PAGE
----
Customers will be able to track movements of parts, such as this locomotive engine, through the various stages of manufacturing.
Imagine if your customers could remotely monitor the progress of their work through your shop—with little or no input from you—simply by entering part ID numbers into a computer from the comfort of their homes or offices. Imagine if they could obtain a real-time picture of the manufacturing process, including which workstation a particular part occupied at the moment, which operations were being performed, how long those operations would take, where the part would go from there, and so on. That might be great from the customer’s perspective, but how comfortable would you feel exposing your operation to such scrutiny?
One company that’s not afraid to air any potentially dirty laundry is Bley LLC (Elk Grove Village, Illinois), a contract manufacturer that is working to implement the scenario described above. Internally, the company already tracks jobs in this way, primarily through an ERP system from Epicor Software that seamlessly integrates with another application to collect real-time data from machines on the shop floor, says manager Krishna Rajagopal. (Read how the Epicor ERP system has affected Bley’s operations.)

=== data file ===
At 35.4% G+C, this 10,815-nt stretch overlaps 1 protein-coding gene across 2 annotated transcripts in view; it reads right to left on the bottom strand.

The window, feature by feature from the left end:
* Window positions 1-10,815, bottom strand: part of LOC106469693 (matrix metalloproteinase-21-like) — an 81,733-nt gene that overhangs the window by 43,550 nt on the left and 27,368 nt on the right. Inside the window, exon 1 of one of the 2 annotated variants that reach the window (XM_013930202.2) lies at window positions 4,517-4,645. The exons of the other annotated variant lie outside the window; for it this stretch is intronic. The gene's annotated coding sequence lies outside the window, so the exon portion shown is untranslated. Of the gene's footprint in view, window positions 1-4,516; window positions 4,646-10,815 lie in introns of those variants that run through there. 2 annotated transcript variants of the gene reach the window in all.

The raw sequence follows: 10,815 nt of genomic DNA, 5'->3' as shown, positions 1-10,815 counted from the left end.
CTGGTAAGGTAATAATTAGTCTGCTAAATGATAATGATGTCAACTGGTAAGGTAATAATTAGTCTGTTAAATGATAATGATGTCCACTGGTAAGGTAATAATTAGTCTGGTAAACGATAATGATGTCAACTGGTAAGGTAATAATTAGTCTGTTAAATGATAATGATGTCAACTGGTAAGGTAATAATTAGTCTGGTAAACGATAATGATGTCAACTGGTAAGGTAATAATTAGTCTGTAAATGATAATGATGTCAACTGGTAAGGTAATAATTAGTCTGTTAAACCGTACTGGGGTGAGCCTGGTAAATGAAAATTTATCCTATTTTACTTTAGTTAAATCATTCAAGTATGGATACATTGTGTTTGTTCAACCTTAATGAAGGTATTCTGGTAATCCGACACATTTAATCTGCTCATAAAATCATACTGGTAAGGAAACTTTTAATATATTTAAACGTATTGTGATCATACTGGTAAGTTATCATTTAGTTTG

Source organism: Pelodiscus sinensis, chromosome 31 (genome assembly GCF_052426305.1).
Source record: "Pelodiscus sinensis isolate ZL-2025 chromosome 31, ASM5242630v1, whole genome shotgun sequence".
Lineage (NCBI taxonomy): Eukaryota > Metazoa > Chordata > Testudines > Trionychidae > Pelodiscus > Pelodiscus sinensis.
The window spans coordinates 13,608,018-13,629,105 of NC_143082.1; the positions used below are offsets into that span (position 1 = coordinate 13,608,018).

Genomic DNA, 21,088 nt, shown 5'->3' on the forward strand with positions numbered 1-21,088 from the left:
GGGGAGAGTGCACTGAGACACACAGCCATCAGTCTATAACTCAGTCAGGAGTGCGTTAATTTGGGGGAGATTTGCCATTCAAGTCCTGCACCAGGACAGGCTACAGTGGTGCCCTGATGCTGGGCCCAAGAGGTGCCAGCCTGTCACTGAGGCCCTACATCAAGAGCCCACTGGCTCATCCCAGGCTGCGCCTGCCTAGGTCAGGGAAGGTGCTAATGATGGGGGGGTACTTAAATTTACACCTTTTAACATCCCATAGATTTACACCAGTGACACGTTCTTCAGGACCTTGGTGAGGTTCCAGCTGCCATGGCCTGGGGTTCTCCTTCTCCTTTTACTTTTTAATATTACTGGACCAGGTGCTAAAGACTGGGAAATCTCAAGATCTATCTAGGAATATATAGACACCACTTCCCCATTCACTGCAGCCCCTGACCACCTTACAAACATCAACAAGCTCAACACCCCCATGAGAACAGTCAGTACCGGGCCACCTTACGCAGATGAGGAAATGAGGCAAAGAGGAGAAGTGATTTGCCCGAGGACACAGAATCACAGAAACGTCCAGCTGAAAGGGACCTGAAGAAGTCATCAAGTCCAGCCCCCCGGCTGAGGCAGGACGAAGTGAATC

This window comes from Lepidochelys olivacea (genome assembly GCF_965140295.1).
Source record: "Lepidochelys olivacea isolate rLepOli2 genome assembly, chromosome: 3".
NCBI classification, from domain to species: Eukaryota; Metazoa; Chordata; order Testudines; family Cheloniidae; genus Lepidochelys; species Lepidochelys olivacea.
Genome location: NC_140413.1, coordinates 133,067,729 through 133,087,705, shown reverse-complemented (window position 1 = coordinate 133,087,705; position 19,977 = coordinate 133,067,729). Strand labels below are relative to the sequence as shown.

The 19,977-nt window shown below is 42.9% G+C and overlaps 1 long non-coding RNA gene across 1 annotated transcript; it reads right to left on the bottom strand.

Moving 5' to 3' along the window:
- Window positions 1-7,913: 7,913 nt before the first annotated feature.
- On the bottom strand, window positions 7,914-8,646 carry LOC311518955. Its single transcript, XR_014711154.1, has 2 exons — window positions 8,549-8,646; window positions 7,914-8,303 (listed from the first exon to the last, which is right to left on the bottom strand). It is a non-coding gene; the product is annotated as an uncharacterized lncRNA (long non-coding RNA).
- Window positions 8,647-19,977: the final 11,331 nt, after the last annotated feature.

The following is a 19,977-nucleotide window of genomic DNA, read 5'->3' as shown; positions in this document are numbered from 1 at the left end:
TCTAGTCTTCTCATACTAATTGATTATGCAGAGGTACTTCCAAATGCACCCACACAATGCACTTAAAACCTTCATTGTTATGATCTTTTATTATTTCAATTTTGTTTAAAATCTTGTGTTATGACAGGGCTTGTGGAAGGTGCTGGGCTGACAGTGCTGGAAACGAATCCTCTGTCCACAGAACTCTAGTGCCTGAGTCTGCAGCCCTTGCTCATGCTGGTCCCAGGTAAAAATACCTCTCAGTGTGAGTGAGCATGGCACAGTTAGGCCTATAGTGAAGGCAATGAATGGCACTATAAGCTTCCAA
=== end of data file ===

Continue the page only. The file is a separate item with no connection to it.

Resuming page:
Providing customers access to much of that same information could have some negative consequences, Mr. Rajagopal admits. Nonetheless, he maintains that such unprecedented transparency will pay off by instilling a sense of pride in employees, ensuring that data is reliable, improving trust with customers, and ultimately, bringing in more business.
Has your company taken any steps to become more transparent, or have customers pressured you in any way to do so? Alternatively, have your expectations for transparency on the part of your own suppliers changed in recent years? Comment below or e-mail me at firstname.lastname@example.org.
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